Luba-Kasai language

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Ciluba[1] (Tshiluba)
Native toDemocratic Republic of the Congo
EthnicityBaluba-Kasai (Bena-kasai)
Native speakers
(6.3 million Cilubaphones cited 1991)[2]
  • Ciluba-Lubilanji /Cena-Lubilanji (in Mbuji-Mayi, Tshilenge district, and western Gandajika territory )
  • Cena-Lulua (in Kananga, central-northern Lulua district, and eastern Luebo territory)
  • Cikwa-Nyambi (in Northern Kamonia territory & Tshikapa)
  • Cikwa-Luntu (in Dimbelenge territory)
Official status
Official language in
 Democratic Republic of Congo (national language)
Language codes
ISO 639-2lua
ISO 639-3lua
Pidgin Chiluba
Native toDR Congo
Native speakers
Luba-based pidgin
Language codes
ISO 639-3None (mis)

Luba-Kasai, also known as Western Luba, Bena-Lulua, Ciluba/Tshiluba,[5] Luba-Lulua[6] or Luva, is a Bantu language (Zone L) of Central Africa and a national language of the Democratic Republic of the Congo, alongside Lingala, Swahili, and Kikongo.

An eastern dialect is spoken by the Luba people of the East Kasai Region and a western dialect by the Lulua people of the West Kasai Region. The total number of speakers was estimated at 6.3 million in 1991.

Within the Zone L Bantu languages, Luba-Kasai is one of a group of languages which form the "Luba" group, together with Kaonde (L40), Kete (L20), Kanyok, Luba-Katanga (KiLuba), Sanga, Zela and Bangubangu. The L20, L30 and L60 languages are also grouped as the Luban languages within Zone L Bantu.

Geographic distribution and dialects[edit]

Tshiluba is chiefly spoken in a large area in the Kasaï Occidental and Kasaï Oriental provinces of the Democratic Republic of the Congo. However, the differences in Tshiluba within this area are minor, consisting mostly of differences in tones and vocabulary, and speakers understand each other without a problem. Both dialects are further made up of sub-dialects. Additionally, there is also a pidginised variety of Tshiluba,[4] especially in cities where the everyday spoken Tshiluba is enriched with French words and even words from other languages such as Lingala or Swahili. Nevertheless, this variety is not a typical form of a pidgin since it is not common to every one, and changes its morphology and the quantity and degree to which words from other languages are used. Its form changes depending on who speaks it and varies from city to city and from one social class to another. However, in general people speak the regular Tshiluba language in their daily lives rather than the pidgin. The failure of the language to be taught at school has resulted in the replacement of native words by French words for the most part. For instance, when people are speaking they generally count in French rather than in Tshiluba; this situation where French and Tshiluba are used simultaneously makes linguists think the language has been pidginised while in reality it has not.[citation needed]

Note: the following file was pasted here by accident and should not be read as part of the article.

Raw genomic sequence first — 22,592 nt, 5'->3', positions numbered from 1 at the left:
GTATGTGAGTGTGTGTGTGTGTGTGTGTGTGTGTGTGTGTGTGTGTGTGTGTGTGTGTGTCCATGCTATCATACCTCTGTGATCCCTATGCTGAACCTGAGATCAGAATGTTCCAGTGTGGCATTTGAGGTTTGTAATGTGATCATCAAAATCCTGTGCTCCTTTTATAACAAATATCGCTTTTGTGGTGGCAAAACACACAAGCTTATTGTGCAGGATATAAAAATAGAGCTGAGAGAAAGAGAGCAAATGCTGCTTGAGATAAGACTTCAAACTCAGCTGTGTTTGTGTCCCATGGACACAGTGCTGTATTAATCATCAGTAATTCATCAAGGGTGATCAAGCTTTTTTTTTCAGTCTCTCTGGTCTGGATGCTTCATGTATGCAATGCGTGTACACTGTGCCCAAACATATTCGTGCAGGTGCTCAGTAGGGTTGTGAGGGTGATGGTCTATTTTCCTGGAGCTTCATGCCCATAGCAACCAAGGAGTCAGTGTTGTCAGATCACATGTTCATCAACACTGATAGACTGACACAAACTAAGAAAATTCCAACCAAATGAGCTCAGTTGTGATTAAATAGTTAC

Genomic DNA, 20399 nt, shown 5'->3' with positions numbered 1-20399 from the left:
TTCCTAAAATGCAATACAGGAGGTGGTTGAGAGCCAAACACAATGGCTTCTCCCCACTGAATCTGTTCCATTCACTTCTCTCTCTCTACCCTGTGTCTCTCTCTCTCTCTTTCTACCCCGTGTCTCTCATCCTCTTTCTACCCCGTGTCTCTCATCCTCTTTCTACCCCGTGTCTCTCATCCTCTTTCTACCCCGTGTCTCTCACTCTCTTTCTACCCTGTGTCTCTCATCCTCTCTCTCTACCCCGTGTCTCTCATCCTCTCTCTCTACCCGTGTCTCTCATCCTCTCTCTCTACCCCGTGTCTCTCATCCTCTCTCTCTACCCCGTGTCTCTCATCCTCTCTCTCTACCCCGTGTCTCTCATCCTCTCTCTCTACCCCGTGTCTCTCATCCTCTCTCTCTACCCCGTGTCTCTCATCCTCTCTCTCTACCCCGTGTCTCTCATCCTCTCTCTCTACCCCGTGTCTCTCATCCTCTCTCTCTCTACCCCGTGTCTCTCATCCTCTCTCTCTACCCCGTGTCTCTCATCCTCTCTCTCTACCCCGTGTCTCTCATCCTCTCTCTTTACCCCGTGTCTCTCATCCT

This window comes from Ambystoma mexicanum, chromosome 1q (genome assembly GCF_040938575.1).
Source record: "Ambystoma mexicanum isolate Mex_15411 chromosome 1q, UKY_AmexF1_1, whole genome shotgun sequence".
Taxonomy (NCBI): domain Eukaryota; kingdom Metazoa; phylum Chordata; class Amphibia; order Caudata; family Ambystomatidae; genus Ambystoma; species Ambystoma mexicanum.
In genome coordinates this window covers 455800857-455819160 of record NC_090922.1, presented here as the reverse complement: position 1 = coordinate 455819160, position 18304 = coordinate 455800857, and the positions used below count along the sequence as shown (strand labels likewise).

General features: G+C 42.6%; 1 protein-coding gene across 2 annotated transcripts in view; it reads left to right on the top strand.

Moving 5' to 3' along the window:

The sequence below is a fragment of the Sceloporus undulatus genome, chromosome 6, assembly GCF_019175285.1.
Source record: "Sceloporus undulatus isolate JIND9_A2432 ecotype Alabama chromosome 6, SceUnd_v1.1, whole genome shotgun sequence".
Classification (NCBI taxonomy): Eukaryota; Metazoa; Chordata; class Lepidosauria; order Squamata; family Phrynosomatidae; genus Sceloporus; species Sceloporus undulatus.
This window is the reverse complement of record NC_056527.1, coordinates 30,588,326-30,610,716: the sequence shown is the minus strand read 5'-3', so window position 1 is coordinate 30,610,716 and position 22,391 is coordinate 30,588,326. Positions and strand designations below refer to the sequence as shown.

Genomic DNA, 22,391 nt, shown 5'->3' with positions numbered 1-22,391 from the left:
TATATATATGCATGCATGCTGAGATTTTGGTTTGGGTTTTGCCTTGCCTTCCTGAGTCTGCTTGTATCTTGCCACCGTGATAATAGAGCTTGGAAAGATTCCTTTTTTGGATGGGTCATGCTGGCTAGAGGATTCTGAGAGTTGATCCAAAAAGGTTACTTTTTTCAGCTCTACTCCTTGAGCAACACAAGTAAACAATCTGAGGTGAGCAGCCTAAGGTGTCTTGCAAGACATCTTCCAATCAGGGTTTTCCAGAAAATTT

Western dialects Eastern dialects English
meme mema me
ne ni with
nzolo/nsolo nzolu chicken
bionso bionsu everything
luepu mukela (e) salt
kapia mudilu fire
bidia nshima fufu
malaba makelela yesterday/ tomorrow
lupepe luhepa wind
Mankaji (shi)/tatu mukaji tatu mukaji aunty
bimpe bimpa well/good


Luba-Kasai uses the Latin alphabet, with the digraphs ng, ny and sh but without the letters q, r and x:[7]


Tshiluba has 5 vowels: /a, e, i, o, u/.

This chart shows the consonants of Tshiluba. Where the orthography differs from IPA representation, the orthographic symbol is bolded.

Bilabial Labiodental Alveolar Postalveolar Palatal Velar Glottal
Stop voiceless p t k
voiced b d g
Affricate voiceless c /t͡ʃ/
voiced j /d͡ʒ/
Fricative voiceless f s sh /ʃ/ h
voiced v z
Nasal m n ny /ɲ/ ng /ŋ/
Approximant l y /j/ w

Sample text[edit]

According to The Rosetta Project,[8] Article 1 of the Universal Declaration of Human Rights translates to:

Bantu bonsu badi baledibwa badikadile ne badi ne makokeshi amwe. Badi ne lungenyi lwa bumuntu ne kondo ka moyo, badi ne bwa kwenzelangana malu mu buwetu.
"All human beings are born free and equal in dignity and rights. They are endowed with reason and conscience and should act towards one another in a spirit of brotherhood."[7]


  1. ^ "Ciluba" is Standard Orthography, pronounced like "Chiluba" and "Tshiluba".
  2. ^ Luba-Kasai at Ethnologue (18th ed., 2015)
  3. ^ Hammarström, Harald; Forkel, Robert; Haspelmath, Martin, eds. (2017). "Luba-Lulua". Glottolog 3.0. Jena, Germany: Max Planck Institute for the Science of Human History.
  4. ^ a b c Jouni Filip Maho, 2009. New Updated Guthrie List Online
  5. ^ The prefix tshi/ci means "language"
  6. ^ "Luba-Lulua" is too restrictive a name, as the Lulua people speak only the Western dialect of Luba-Kasai.
  7. ^ a b "Tshiluba language and alphabet". Retrieved 2017-04-11.
  8. ^ Universal Declaration of Human Rights. The Rosetta Project: A Long Now Foundation Library of Human Language (no author). (2010).
  • Samuel Phillips Verner (1899). Mukanda wa Chiluba. Spottiswoode. Retrieved 26 August 2012.


  • Stappers, Leo. Tonologische bijdrage tot de studie van het werkwoord in het tshiluba. 1949. Mémoires (Institut royal colonial belge. Section des sciences morales et politiques). Collection in-8o ; t. 18, fasc. 4.
  • de Schryver, Gilles-Maurice. Cilubà Phonetics: Proposals for a 'Corpus-Based Phonetics from Below' Approach. 1999. Research Centre of African Languages and Literatures, University of Ghent.
  • DeClercq, P. Grammaire de la langue des bena-lulua. 1897. Polleunis et Ceuterick.
  • Willems, Em. Het Tshiluba van Kasayi voor beginnelingen. 1943. Sint Norbertus.

External links[edit]